Pages: 1 2
But not so Breivik. The prosecutor told a news conference that Breivik “lives in his own delusional universe and his thoughts and acts are governed by this universe.” But could this not be said of anyone who adheres strictly to a particular set of beliefs? Unlike Loughner, Breivik was a successful, fully functioning adult in society who also held a thoughtfully articulated, if rambling, ideology laid out in a 1500-page manifesto. That ideology led him to blame what he saw as the traitorous multiculturalist European elites for embracing the Muslim immigration causing the disintegration of Western culture. That ideology ultimately compelled him to declare war and to target an Oslo government office and the next generation of those elites at a leftist youth camp.
If he is insane, why not Osama bin Laden or another Islamic terrorist as well? When bin Laden declared all participants in democracy to be valid targets of violent jihad because Allah, not man, should rule man, did this statement stem from personal lunacy or from the “delusional universe” of Islamic fundamentalism to which he subscribed? When he described the worldwide Muslim ummah as being under attack from infidels and therefore justified in waging defensive jihad, could it not be said that, like Breivik, he considered himself “chosen to decide who shall live and who shall die,” and “chosen to save his people”?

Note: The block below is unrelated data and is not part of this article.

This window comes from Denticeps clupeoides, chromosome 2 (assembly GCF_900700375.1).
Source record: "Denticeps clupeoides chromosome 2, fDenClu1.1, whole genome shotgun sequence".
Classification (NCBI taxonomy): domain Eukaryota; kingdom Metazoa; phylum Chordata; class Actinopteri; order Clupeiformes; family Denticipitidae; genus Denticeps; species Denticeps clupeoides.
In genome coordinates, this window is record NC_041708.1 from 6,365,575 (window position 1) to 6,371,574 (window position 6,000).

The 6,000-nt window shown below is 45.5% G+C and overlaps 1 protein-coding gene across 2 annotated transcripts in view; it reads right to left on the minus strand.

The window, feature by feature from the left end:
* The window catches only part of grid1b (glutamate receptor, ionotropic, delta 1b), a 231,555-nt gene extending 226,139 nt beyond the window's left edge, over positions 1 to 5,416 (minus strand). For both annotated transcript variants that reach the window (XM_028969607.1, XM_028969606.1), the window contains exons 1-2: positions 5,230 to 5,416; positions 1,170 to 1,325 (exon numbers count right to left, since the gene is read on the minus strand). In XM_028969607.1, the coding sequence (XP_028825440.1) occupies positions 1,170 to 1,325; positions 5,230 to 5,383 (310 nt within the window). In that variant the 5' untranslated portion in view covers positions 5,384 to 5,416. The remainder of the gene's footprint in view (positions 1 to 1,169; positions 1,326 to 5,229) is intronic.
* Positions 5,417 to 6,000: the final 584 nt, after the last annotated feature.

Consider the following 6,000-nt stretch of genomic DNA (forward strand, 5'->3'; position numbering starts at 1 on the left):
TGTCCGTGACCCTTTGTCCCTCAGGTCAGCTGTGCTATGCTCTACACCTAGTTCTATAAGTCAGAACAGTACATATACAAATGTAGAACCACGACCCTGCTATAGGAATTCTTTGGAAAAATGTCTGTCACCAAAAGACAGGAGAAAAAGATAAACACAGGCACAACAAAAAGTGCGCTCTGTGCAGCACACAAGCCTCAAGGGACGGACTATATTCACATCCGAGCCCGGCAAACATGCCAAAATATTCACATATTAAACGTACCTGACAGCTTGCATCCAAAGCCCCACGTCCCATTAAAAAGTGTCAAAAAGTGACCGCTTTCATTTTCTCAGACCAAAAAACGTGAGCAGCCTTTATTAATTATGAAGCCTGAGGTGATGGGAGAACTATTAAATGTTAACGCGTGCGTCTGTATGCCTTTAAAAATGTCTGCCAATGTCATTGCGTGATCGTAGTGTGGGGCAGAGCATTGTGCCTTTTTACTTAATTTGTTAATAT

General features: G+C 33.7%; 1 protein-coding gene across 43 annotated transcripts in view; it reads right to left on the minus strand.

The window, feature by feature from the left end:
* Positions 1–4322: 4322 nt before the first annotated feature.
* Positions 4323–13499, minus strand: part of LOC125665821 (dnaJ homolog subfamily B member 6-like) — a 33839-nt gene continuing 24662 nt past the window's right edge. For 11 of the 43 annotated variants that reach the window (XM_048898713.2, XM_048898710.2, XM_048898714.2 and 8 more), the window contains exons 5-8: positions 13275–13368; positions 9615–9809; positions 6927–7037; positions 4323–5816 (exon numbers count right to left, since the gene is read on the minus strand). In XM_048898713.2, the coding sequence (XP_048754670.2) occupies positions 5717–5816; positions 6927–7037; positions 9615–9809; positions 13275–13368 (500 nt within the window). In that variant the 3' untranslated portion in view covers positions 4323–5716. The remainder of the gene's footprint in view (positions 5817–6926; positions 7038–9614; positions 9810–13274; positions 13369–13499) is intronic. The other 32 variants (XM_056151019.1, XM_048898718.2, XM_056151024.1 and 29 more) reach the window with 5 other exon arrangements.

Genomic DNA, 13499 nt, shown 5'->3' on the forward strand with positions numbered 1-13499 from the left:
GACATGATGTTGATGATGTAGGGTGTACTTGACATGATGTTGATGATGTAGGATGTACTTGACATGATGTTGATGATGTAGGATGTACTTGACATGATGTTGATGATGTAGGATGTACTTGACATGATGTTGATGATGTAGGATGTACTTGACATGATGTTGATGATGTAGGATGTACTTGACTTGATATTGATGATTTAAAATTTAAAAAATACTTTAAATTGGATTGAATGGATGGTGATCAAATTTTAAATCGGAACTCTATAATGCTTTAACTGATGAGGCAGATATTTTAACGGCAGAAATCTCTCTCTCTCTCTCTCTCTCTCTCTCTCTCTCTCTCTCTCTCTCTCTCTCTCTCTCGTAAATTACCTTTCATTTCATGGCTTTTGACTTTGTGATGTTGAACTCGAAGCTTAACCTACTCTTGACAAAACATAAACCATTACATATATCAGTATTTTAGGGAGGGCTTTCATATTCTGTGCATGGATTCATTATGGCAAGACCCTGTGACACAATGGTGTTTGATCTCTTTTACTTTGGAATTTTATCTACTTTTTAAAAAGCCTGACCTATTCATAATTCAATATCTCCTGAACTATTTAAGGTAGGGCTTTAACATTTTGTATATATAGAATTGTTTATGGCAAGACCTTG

If Breivik is insane for waging war against those he perceived to be the enemies of civilization, why not also Nidal Hasan, whose slaughter of 14 people (13 adults, one of whom was three months pregnant) at Fort Hood in 2009 was likewise premeditated and derived from his absolute devotion to Islamic supremacism?
Many would argue that the systematic mass murder of innocents is prima facie evidence of insanity. How could a sane person possibly rationalize the Final Solution for Jews, or justify the Great Purge of political dissidents, or cheer as the collapsing Twin Towers buried innocent fathers and sons, mothers and daughters?
To excuse such horrific deeds as the acts of madmen is to let their ideologies off the hook. To dismiss Hitler as insane is to divert blame from anti-Semitism. To excuse Stalin as insane is to absolve Communism. To label bin Laden insane is to say, as the Obama administration would have us believe, that the atrocities he committed and inspired have no grounding in Islamic theology.
This is not to equate Breivik’s belief system with that of Islamists like bin Laden or Hasan, only to point out that lumping Breivik in with the truly insane like Jared Loughner opens the door to calling Islamic terrorists insane as well, which takes our eye off the ball of the ideology that inspires their terrorism.
I’m no psychiatrist. I cannot say that Breivik was not psychotic during his rampage. He may indeed have had delusions of grandeur, as bin Laden may have had in his dream of a worldwide caliphate. But he committed those murders in the name of his beliefs. We must not declare the ideologue to be insane. If we do, then we deprive ourselves of the opportunity to hold believers and their belief systems accountable for their victims.
Freedom Center pamphlets now available on Kindle: Click here.
Pages: 1 2